I’ve never written in my copies of The Sun; I’ve always been reluctant to mar the pages with my poor handwriting. But I was so taken with the braided structure of Elana Kupor’s essay about being hard of hearing [“The Thistle Steps,” October 2022] that I labeled each section with the author’s age and made a timeline in the margins.

I am very sensitive to noise and usually wear earplugs when I sleep. In fact, I am wearing earplugs as I write this at 2 AM, because the sound of rain on the roof woke me up. Kupor’s essay helped me realize how privileged I am to have not only my hearing, but the luxury of all my senses.

Although I live near the Thistle Steps that Kupor writes about, I’ve never climbed them. I plan to do so soon. Who knows, I might run into the author.

Doug Sylver Seattle, Washington

I can strongly relate to “The Thistle Steps,” by Elana Kupor, because I, too, have an invisible disability. I have no sense of smell. Few people know this unless I tell them, and I’ve pretended to smell things many times: when someone gives me a scented candle or perfume for Christmas, or when someone comments on how fragrant the lilac bush is. Sometimes it’s easier to pretend than to explain. But when my children were babies, I couldn’t smell when they needed a diaper change. I can’t tell if dinner’s burning if I step away from the stove for too long. And I worry that if there’s ever a gas leak, I won’t know until I strike a match or flip a light switch.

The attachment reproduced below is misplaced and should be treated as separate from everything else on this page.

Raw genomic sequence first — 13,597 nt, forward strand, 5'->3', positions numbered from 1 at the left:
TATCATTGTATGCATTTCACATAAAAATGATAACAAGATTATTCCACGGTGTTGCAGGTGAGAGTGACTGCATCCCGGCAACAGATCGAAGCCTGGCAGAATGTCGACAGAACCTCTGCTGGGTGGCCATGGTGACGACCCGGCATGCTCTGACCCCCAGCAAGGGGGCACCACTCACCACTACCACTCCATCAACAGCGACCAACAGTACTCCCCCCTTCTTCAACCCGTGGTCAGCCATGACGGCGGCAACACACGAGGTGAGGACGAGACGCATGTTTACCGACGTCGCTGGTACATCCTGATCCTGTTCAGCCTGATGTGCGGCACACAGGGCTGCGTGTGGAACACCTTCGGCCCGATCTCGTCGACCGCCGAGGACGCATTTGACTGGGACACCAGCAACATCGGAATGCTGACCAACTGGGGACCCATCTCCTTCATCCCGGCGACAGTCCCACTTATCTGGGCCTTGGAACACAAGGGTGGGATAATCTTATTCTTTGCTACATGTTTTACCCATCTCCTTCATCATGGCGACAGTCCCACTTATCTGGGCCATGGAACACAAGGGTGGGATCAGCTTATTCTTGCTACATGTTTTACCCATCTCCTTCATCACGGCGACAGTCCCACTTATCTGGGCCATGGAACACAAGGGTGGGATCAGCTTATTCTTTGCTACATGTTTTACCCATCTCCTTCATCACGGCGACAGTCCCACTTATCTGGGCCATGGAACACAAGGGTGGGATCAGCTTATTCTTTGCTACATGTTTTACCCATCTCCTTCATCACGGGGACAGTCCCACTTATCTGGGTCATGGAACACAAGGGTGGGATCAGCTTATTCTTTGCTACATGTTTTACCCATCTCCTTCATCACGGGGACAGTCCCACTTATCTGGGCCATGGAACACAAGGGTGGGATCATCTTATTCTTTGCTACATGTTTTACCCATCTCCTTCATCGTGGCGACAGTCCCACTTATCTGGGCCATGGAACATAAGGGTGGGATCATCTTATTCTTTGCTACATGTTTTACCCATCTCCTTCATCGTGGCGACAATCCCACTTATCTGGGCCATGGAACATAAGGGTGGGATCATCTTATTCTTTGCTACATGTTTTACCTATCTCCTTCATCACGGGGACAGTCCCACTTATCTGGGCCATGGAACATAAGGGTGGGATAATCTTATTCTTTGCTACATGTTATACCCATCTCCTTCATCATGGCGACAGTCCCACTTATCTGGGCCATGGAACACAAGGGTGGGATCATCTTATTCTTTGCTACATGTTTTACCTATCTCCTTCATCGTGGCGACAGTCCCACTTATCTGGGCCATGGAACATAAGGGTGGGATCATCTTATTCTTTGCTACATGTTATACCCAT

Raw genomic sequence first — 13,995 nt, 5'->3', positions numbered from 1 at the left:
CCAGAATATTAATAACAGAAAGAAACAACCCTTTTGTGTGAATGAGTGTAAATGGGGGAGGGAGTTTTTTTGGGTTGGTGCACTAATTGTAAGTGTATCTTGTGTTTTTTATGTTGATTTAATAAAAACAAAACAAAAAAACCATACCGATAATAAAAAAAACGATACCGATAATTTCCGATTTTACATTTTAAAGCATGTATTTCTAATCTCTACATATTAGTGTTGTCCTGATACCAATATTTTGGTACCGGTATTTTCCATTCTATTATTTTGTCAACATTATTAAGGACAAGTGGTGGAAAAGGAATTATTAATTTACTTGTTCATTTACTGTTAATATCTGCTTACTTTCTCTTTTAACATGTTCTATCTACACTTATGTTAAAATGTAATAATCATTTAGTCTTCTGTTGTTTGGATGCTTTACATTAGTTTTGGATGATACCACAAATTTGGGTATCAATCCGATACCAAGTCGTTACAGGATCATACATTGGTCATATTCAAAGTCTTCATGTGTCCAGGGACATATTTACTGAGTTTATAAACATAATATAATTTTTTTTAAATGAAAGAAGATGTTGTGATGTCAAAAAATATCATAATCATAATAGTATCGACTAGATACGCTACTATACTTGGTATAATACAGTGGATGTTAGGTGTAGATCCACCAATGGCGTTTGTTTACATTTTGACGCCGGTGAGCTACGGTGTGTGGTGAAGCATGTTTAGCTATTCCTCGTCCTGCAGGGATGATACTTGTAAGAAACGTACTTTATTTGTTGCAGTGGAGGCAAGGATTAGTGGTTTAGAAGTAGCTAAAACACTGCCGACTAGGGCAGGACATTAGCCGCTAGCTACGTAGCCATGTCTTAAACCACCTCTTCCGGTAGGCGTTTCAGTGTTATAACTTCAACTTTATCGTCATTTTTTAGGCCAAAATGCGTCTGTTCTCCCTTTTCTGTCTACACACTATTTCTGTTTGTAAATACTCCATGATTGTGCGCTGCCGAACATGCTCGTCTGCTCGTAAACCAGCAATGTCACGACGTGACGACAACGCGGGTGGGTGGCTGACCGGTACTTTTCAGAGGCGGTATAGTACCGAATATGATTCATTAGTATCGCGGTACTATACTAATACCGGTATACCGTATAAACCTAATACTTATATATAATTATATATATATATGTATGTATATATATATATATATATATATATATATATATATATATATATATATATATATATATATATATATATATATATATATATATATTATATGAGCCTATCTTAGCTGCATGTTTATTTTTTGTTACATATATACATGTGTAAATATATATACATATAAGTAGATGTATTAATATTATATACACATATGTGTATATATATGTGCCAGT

Name Withheld

Janice White’s Readers Write story [“Learning the Hard Way,” October 2022], about the murder of her baby, is a heartbreaking example of the need for criminal-justice reform in the United States. And I can’t stop wondering what happened to her son.

Marilyn Gilpin Glenmoore, Pennsylvania

I read Barbara Kingsolver’s essay “Somebody’s Baby” [The Dog-Eared Page, October 2022] on election-day morning, when I woke with a familiar angst in my stomach. I wish that all voters would read Kingsolver’s words. I refuse to abandon hope that someday we will elect officials who make sure all children receive the support and services they need.

Pam Stackhouse Buckley, Washington

I agree with Barbara Kingsolver that Americans do not prioritize children the way many other cultures do. I have witnessed firsthand how they are valued in other parts of the world. In Greece my children were regarded with joy. In Spain my grandson is treated like a gift. And when I am in Canada, I can’t help but notice all of the swimming pools, play areas, and athletic fields. Kingsolver’s experience on an airplane — where a fellow passenger spoke about her daughter as if she weren’t human — is sorrowful. Isn’t kindness, above all, a reason to help?